Since the sharply curtailed Mongoose program (even if reenergized and expanded) would not, by itself, stop the ongoing Soviet military buildup in Cuba, the CIA director recommended that a multipronged plan be carried out before Moscow could turn the island into a menacing, missile-poised strategic base.

McCone urged the president to alert the Latin American republics and leaders of the free world to the impending threat. And he called for intensified covert operations and for the «simultaneous commitment of sufficient armed forces to occupy the country [Cuba], destroy the regime, free the people, and establish in Cuba a peaceful country which will be a member of the community of American states.»

On August 23, the president convened a meeting of the National Security Council to air McCone’s concerns and determine what actions should be taken in light of the stepped-up Soviet bloc military activities in Cuba. The «actions» authorized by Kennedy were more studies, six of them. They included an analysis of the probable military, political, and psychological impact of the establishment in Cuba of either surface-to-air missiles or surface-to-surface missiles and a study of the advantages and disadvantages of warning against the deployment to the island of military forces, which might launch a nuclear attack against the United States.

On August 31, one week after the president ordered the new studies, he was confronted for the first time with U-2 photographic evidence that eight surface-to-air missile sites were under construction in Cuba and would soon be operational. At least the entire western third of the island would be defended in a matter of days. Fragmentary evidence suggested that the Soviets were building another sixteen surface-to-air missile sites on the rest of the island.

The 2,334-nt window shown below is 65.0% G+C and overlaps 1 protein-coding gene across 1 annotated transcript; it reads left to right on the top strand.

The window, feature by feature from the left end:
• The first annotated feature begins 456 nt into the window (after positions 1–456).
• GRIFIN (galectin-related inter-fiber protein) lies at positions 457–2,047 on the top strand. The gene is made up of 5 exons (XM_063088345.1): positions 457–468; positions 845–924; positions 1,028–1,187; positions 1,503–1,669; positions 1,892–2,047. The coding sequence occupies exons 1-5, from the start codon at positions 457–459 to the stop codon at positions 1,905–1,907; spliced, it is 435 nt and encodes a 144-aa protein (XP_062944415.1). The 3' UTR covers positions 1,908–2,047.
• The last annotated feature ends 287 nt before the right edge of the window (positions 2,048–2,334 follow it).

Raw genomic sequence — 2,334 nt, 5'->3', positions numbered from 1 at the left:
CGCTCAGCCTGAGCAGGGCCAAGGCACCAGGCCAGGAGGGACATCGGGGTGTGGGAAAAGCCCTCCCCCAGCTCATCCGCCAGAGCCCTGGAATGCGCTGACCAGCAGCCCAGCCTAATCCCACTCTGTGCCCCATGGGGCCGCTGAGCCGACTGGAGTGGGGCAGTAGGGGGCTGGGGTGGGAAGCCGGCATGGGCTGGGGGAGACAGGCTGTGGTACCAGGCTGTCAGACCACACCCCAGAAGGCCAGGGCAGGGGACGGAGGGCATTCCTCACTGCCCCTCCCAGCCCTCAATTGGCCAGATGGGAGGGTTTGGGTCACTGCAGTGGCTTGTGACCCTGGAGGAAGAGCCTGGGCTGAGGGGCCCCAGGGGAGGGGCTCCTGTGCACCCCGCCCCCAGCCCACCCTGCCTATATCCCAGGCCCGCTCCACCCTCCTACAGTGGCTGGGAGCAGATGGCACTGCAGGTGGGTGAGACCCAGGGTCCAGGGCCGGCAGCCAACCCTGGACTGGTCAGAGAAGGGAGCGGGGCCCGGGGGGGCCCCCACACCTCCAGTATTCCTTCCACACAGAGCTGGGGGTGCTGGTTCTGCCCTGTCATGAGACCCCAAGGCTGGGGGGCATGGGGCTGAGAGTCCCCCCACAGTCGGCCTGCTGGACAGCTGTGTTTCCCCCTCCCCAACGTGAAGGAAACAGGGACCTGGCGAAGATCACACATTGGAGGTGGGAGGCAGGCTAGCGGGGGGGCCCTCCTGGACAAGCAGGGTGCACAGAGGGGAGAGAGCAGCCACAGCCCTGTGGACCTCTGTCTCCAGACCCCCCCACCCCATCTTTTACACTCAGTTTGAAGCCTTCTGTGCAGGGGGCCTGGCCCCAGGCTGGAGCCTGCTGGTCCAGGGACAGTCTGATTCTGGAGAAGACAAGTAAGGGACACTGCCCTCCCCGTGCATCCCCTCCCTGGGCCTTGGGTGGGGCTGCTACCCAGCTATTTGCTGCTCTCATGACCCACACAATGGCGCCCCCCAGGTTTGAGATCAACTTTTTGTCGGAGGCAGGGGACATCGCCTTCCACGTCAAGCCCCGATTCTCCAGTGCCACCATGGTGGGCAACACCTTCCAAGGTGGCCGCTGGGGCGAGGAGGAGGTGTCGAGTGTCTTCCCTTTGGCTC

McCone was quick to point out that, in his view, those emplacements were designed to protect strategic nuclear missiles. The president was worried that the information would leak and force his hand. He instructed CIA deputy director Marshall Carter to severely limit access to the evidence, saying, “Put it back in the box and nail it tight.”

The Council Goes Public (August 15-31,1962)

Washington’s toleration of the Soviet military buildup in Cuba alarmed the Cuban Revolutionary Council in Miami, and its disregard of the underground and refugee reports puzzled and disturbed us. It is true that those reports were mostly raw and unfiltered and were at times magnified by alarmists on the island and abroad. But, on the whole, they were directionally more accurate than the polished but shortsighted and slanted National Intelligence Estimates.